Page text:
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Troubadour Reading Showcases Work of Student Authors

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    During the readings, students talked about what inspired them and how they view their creative outlet as a form of mindfulness.

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    Troubadour Reading Showcases Work of Student Authors

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    • CREO By CREO
    • Michael Spooneybarger By Michael Spooneybarger
    • Apr 24, 2017

    Pensacola – The Department of English at the University of West Florida recently celebrated the release of this year’s edition of the Troubadour, the University’s student-edited annual literary journal.

    Students featured in the journal had the chance to talk about their work and read it out loud in the Argonaut Athletic Club at UWF. A brief reception took place before the readings, during which attendees had time to read a new copy of the journal while enjoying appetizers.

    Dr. Greg Tomso, English department chair, Jonathan Fink, professor and director of creative writing, and Terry Griner, this year’s editor of the magazine, welcomed everyone. The readings were meant to highlight students who contributed to the printed edition of Troubadour.

    Troubadour is funded by the English department and features creative writing and art by UWF students of all majors.

    The publication has been a UWF staple since at least 1987, which is the earliest edition the University has in the archives. Since then, it has evolved from black and white to full color, and the amount of submissions has significantly increased, as well.

    Fink, who serves as advisor to the magazine, also assists students with publishing. However, the editorial team, consisting of seven graduate and undergraduate students, does all the editorial work.

    “I’m very happy with the way the printed edition has evolved over the years, and I am especially happy with this year’s version,” Fink said.

    “We are expanding the number of student pieces in the journal, and over the last few years we have moved to offering perfect binding, full-color glossy inserts for the art as well as a color, glossy cover with faux French flaps.”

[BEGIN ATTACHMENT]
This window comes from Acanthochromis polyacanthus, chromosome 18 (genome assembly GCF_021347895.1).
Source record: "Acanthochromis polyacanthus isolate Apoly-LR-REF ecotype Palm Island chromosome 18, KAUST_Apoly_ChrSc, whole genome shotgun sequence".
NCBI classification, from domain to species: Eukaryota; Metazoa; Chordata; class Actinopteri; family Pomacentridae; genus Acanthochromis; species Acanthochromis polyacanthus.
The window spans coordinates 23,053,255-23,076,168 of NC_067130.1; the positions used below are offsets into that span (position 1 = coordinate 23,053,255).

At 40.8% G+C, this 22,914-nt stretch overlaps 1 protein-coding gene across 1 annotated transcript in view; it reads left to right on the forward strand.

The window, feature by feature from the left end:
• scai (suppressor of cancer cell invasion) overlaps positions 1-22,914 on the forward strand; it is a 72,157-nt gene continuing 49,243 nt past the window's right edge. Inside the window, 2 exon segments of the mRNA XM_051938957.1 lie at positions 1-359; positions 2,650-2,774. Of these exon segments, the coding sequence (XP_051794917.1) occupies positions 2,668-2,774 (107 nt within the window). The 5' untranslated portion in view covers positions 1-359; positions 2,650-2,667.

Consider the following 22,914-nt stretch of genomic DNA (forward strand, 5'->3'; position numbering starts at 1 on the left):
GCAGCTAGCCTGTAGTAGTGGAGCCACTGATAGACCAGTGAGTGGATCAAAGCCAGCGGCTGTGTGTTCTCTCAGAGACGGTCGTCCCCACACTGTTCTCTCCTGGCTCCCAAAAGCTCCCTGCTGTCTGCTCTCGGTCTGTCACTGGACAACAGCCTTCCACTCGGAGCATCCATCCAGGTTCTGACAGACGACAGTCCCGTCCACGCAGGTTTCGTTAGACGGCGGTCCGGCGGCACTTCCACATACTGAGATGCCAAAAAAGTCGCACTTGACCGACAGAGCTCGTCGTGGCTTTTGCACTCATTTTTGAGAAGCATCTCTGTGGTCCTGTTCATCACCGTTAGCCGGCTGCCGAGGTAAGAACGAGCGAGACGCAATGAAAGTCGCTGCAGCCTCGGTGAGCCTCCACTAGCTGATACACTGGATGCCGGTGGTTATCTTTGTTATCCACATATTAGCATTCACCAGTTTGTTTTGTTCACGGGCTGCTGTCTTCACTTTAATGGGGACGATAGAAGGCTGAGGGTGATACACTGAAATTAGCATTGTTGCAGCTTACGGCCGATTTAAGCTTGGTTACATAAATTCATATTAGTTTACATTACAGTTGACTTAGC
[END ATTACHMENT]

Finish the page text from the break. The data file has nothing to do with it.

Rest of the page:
During the readings, students talked about what inspired them and how they view their creative outlet as a form of mindfulness.

    “I’ve been writing poems since third grade,” said Anesia Saunders, contributor who wrote an untitled poem for the journal. “It’s kind of therapeutic for me.”

    Other students talked about how personal experiences led them to write their stories.

    “My creative non-fiction piece tells the story about my grandfather before he passed away,” said Melissa Pisarski, a senior majoring in journalism.

    Michael Mobley, creative writing graduate student and contributing writer, explained why it is important to read his work aloud to the audience.

    “I think it helps us to understand the performing nature of what we’re writing,” Mobley said. “Getting up here and actually speaking, it gives us an opportunity to hear ourselves.”

    This year, the selection process was tough, Griner said, because the student editing team received more submissions than usual.

    “The decision was not easy,” Griner said. “Even though we had great submissions, we had X number of pages to fill. So we had to be very selective.”

    Joey De Celles, a freshman cybersecurity major and a Troubadour contributing writer who wrote a short story called “The Policeman,” said the journal was a great way to bring out creativity in students.

    “It’s a showcase, that’s what it really is, and I think it’s really important for students to see that,” De Celles said. “I was told they were being really picky about their selection process, and just the fact that I made it in makes me feel astounded, makes me feel really proud of my work.”

    During the submission process, students give their work to the editing team. Then, the editorial team reads them, and they meet to discuss and evaluate them. Students can apply to contribute in five different categories: fiction, non-fiction, photography, poetry, and 2-D art.

    This year’s cover features art by Jasmine Holmes, senior fine arts major. A lot of the work she does is inspired by nature and mythology from around the world. Both of her works in Troubadour focus on myths from the West. She made those while she was in Ireland over the summer on UWF’s Irish Experience program.

    “I was just told that I was going to be in the magazine,” Holmes said. “I walked in and saw I was the cover. It was a really big honor.”

    Griner and Fink concluded the readings by thanking all contributors and reminding the audience that submissions for next year’s edition are due during the Fall semester.

    The magazine can be found at the Commons and the Writing Lab in Bldg. 51 on campus, the English department office in Bldg. 50, as well as at Starbucks near campus.

    Written by: Juliana Lievano, Student Intern for CREO.

     

    Last Updated: 11:34 am on 16/06/2017